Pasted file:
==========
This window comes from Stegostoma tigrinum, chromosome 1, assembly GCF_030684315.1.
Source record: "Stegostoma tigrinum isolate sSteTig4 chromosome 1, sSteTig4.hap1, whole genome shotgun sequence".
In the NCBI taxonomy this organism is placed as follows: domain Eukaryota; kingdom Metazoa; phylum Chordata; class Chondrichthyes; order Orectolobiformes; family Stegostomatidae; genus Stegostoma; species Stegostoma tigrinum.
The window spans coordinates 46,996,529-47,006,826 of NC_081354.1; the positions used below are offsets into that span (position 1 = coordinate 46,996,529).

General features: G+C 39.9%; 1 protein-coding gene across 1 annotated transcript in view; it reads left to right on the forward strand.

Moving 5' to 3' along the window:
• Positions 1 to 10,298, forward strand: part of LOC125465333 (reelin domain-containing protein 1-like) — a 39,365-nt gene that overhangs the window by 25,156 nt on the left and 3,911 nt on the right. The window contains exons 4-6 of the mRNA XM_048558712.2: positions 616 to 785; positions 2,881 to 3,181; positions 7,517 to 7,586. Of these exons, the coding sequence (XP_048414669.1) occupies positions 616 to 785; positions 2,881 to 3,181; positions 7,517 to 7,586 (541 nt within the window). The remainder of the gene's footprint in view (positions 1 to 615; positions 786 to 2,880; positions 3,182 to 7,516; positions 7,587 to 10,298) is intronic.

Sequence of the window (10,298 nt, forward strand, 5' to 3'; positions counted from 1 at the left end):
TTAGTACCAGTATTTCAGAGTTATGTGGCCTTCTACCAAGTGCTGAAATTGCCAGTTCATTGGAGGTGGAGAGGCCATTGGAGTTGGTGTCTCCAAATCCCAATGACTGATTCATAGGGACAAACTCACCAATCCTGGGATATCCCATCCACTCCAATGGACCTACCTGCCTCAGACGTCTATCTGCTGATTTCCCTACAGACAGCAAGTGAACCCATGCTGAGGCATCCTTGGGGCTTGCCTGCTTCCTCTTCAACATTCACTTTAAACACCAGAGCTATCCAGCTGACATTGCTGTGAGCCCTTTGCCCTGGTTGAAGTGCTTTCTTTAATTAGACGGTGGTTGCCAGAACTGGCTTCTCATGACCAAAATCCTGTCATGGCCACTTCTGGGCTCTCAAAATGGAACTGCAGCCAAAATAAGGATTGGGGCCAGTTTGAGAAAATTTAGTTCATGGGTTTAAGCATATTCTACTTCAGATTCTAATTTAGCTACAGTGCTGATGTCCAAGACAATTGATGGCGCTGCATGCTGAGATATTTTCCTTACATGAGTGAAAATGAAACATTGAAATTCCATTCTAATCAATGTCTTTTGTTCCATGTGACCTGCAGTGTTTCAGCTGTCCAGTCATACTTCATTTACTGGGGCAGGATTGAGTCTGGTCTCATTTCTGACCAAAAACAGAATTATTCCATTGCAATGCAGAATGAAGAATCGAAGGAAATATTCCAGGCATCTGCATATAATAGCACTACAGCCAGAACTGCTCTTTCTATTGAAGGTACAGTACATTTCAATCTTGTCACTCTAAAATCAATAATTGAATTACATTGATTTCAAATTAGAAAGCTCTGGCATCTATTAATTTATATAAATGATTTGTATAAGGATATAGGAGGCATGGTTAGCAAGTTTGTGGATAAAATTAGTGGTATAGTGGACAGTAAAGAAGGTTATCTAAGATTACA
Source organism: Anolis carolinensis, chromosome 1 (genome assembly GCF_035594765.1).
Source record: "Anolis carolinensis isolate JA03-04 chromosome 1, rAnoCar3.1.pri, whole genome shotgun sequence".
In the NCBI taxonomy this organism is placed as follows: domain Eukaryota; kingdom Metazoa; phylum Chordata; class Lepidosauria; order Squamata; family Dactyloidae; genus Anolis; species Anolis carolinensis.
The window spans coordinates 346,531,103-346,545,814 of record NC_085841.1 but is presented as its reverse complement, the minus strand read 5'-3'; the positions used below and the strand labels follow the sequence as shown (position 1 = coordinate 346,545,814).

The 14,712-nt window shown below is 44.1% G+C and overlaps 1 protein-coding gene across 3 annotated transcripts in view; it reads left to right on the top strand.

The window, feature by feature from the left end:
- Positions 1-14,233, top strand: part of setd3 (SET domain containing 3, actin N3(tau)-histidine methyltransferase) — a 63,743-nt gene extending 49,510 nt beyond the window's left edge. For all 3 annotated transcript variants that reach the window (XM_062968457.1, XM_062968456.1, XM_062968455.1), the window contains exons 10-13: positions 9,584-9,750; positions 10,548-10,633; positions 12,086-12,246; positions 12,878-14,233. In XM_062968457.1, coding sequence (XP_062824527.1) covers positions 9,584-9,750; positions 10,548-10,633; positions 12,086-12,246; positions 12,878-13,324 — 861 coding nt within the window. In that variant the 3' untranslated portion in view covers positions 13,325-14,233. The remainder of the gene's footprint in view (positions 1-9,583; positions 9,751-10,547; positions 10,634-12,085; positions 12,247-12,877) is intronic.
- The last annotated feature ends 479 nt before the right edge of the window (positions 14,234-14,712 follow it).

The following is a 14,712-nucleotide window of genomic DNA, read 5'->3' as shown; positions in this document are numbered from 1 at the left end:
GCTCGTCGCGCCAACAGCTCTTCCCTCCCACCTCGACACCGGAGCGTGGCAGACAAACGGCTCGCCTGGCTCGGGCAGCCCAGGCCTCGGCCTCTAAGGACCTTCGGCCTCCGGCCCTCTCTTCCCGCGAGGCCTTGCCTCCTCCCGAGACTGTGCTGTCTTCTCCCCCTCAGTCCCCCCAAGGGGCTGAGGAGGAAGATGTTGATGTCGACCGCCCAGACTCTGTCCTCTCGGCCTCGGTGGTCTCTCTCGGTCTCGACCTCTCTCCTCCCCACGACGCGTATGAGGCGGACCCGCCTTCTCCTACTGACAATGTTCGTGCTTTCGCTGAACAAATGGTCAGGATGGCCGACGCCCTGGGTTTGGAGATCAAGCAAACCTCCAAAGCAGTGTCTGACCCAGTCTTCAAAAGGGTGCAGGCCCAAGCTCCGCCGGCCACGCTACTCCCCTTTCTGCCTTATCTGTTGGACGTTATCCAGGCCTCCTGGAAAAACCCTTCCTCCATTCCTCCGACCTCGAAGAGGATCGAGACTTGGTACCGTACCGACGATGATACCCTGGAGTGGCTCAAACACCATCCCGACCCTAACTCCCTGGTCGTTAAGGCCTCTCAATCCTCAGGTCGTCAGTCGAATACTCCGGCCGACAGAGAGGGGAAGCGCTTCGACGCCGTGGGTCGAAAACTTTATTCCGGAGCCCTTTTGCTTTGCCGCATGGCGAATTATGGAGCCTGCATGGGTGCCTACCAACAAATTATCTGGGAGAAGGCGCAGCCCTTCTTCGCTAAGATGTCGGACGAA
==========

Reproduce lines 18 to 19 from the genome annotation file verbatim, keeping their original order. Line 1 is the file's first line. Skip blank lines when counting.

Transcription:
The following is a 14,712-nucleotide window of genomic DNA, read 5'->3' as shown; positions in this document are numbered from 1 at the left end:
GCTCGTCGCGCCAACAGCTCTTCCCTCCCACCTCGACACCGGAGCGTGGCAGACAAACGGCTCGCCTGGCTCGGGCAGCCCAGGCCTCGGCCTCTAAGGACCTTCGGCCTCCGGCCCTCTCTTCCCGCGAGGCCTTGCCTCCTCCCGAGACTGTGCTGTCTTCTCCCCCTCAGTCCCCCCAAGGGGCTGAGGAGGAAGATGTTGATGTCGACCGCCCAGACTCTGTCCTCTCGGCCTCGGTGGTCTCTCTCGGTCTCGACCTCTCTCCTCCCCACGACGCGTATGAGGCGGACCCGCCTTCTCCTACTGACAATGTTCGTGCTTTCGCTGAACAAATGGTCAGGATGGCCGACGCCCTGGGTTTGGAGATCAAGCAAACCTCCAAAGCAGTGTCTGACCCAGTCTTCAAAAGGGTGCAGGCCCAAGCTCCGCCGGCCACGCTACTCCCCTTTCTGCCTTATCTGTTGGACGTTATCCAGGCCTCCTGGAAAAACCCTTCCTCCATTCCTCCGACCTCGAAGAGGATCGAGACTTGGTACCGTACCGACGATGATACCCTGGAGTGGCTCAAACACCATCCCGACCCTAACTCCCTGGTCGTTAAGGCCTCTCAATCCTCAGGTCGTCAGTCGAATACTCCGGCCGACAGAGAGGGGAAGCGCTTCGACGCCGTGGGTCGAAAACTTTATTCCGGAGCCCTTTTGCTTTGCCGCATGGCGAATTATGGAGCCTGCATGGGTGCCTACCAACAAATTATCTGGGAGAAGGCGCAGCCCTTCTTCGCTAAGATGTCGGACGAA